It seems most natural to define the EBIII-EBIV "boundary" to be at the beginning of the Conquest, with the crossing of the Jordan. This was 40 years following the Exodus (Exodus 16:35, Joshua 5:12). Thus, I compute its date to be 2447±12 - 40±5 = 2407±13 B.C.

Early Bronze IV

The Early Bronze IV period roughly corresponds to the history recorded in the Biblical books of Joshua, and (especially) Judges. It begins with the (protracted) Conquest of Palestine under Joshua and stretches through the lives of the judges of Israel recorded in the book of Judges, with the possible exception of Samson (see below).

EBIV is marked archaeologically by the destruction or abandonment of all of the urban centers in Palestine and the influx of a new, tribally organized, nomadic population who settle in Palestine at this time.[7]

Middle and Late Bronze

The Middle and Late Bronze period boundaries have fairly well established "consensus-dates" within the secular literature at present. For our time chart I have simply adopted those of the New Encyclopedia of Archaeological Excavations in the Holy Land.[8] Most of these are difficult to say much about Biblically because they fall within the 800 year Biblical historical gap between the end of Samson's judgeship and the birth of Samuel.[9] However, we are able to tell something of the history of these periods from the data (including written materials) which the spade of the archaeologist has revealed.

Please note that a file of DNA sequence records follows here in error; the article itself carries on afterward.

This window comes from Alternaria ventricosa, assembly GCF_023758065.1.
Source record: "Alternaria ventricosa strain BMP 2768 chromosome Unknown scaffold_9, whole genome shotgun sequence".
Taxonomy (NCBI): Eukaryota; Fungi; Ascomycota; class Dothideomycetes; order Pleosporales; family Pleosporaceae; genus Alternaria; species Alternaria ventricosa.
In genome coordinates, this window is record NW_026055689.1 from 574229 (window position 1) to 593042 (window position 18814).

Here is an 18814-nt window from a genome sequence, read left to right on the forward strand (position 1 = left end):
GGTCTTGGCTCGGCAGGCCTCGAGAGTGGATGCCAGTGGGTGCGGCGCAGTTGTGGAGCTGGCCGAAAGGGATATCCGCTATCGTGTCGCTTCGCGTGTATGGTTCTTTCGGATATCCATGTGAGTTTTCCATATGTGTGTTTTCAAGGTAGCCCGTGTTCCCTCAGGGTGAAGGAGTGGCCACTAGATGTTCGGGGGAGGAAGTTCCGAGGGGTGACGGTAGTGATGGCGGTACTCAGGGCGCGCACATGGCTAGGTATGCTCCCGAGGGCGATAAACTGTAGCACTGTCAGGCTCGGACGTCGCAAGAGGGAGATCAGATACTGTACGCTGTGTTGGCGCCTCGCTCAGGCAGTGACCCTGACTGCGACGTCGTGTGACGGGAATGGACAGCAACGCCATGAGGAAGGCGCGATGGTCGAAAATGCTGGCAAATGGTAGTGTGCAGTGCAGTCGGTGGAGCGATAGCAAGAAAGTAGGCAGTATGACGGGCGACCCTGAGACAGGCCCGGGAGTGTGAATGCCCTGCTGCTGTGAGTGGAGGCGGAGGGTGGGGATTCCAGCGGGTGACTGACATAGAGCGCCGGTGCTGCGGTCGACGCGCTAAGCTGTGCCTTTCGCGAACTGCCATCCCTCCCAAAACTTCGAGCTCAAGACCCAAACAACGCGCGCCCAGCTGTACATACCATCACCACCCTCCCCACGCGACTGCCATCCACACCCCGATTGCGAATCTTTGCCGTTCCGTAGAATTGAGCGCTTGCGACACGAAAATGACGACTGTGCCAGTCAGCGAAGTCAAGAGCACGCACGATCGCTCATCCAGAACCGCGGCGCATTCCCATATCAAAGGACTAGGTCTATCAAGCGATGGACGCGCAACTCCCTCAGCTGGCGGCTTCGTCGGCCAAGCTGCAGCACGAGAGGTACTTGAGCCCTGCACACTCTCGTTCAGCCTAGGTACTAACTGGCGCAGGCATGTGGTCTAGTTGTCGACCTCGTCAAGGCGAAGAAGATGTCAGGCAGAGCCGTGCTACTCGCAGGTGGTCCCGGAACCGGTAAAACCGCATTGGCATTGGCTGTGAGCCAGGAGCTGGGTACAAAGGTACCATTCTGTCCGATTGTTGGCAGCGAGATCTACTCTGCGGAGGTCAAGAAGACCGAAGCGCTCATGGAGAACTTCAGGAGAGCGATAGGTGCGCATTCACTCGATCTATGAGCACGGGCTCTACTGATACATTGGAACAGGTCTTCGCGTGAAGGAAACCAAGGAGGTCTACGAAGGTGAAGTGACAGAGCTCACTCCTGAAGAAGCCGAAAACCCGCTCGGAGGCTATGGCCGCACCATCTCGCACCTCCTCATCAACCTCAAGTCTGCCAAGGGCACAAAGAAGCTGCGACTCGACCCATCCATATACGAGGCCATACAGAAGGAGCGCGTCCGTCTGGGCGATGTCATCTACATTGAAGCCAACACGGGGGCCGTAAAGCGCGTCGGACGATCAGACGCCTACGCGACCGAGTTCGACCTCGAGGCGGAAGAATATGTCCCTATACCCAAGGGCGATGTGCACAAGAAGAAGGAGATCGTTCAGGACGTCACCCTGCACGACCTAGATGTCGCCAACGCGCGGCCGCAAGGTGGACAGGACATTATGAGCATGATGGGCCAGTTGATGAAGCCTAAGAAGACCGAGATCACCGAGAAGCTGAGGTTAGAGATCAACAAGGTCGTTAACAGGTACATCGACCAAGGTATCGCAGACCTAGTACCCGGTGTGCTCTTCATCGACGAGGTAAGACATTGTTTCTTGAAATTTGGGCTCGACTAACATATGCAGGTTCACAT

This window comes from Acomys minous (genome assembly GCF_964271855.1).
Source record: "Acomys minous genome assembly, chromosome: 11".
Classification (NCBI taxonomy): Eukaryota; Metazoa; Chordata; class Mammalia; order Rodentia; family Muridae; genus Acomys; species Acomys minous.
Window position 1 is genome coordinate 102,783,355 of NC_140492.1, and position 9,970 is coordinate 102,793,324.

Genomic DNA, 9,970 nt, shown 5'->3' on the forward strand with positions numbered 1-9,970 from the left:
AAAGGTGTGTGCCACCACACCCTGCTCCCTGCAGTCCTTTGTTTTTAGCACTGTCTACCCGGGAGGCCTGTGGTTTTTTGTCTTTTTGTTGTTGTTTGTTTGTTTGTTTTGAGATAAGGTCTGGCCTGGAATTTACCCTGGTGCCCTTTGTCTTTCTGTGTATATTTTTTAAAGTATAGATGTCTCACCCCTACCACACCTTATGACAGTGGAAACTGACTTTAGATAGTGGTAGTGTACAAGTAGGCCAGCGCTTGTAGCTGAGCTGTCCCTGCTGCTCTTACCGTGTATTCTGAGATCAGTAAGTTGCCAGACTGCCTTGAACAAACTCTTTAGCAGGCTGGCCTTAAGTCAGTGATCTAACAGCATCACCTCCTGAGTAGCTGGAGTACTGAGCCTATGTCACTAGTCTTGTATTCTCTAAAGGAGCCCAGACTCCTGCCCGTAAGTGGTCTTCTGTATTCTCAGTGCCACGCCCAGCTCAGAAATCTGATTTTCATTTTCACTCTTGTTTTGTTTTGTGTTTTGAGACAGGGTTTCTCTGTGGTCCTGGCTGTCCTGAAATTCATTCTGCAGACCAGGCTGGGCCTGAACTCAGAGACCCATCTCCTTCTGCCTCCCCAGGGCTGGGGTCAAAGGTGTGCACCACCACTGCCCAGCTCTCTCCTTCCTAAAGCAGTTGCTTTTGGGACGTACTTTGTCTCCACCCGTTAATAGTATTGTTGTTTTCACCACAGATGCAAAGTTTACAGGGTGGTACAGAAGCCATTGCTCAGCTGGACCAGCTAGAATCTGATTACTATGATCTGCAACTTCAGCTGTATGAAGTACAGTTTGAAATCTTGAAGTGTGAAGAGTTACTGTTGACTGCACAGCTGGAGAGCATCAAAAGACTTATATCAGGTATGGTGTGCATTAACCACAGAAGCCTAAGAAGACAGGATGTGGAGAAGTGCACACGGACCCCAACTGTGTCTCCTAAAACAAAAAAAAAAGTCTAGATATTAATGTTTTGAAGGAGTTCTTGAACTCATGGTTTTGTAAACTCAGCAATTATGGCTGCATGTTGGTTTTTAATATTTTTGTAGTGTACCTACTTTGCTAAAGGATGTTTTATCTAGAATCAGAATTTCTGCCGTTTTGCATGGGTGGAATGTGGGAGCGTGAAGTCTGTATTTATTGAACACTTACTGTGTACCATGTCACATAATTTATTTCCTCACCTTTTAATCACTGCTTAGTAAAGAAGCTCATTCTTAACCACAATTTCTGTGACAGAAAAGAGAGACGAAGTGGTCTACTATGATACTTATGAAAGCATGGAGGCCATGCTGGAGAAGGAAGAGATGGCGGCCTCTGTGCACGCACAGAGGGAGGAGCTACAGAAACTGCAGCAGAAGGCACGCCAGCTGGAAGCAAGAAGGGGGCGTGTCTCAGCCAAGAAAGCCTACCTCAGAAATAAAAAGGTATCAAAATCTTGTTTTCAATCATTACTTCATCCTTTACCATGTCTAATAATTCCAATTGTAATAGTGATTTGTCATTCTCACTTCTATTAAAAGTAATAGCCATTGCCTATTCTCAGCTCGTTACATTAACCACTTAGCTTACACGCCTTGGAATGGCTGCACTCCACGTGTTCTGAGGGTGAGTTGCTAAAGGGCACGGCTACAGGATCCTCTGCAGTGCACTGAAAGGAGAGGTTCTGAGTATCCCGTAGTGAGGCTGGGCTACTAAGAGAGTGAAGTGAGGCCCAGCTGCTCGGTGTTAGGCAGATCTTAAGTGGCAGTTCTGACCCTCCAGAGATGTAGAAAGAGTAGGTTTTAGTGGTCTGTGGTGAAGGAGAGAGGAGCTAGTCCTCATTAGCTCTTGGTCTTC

Middle Bronze I and II

Egypt's influence is apparent in Palestine during MBI; some scholars suggest Egypt ruled Palestine at this time, others suggest commercial relations only. This period coincides, chronologically, with the waxing and waning of the powerful Twelfth Dynasty in Egypt. This dynasty brought Egypt to prominence once again following the national debacle which had resulted from the Exodus some 450 years earlier at the end of the Old Kingdom.

However, another foreign influence appears to infiltrate the land at this time. It seems to enter from the north along the coast, establish settlements which soon become fortified cities, then penetrate inland during Middle Bronze II.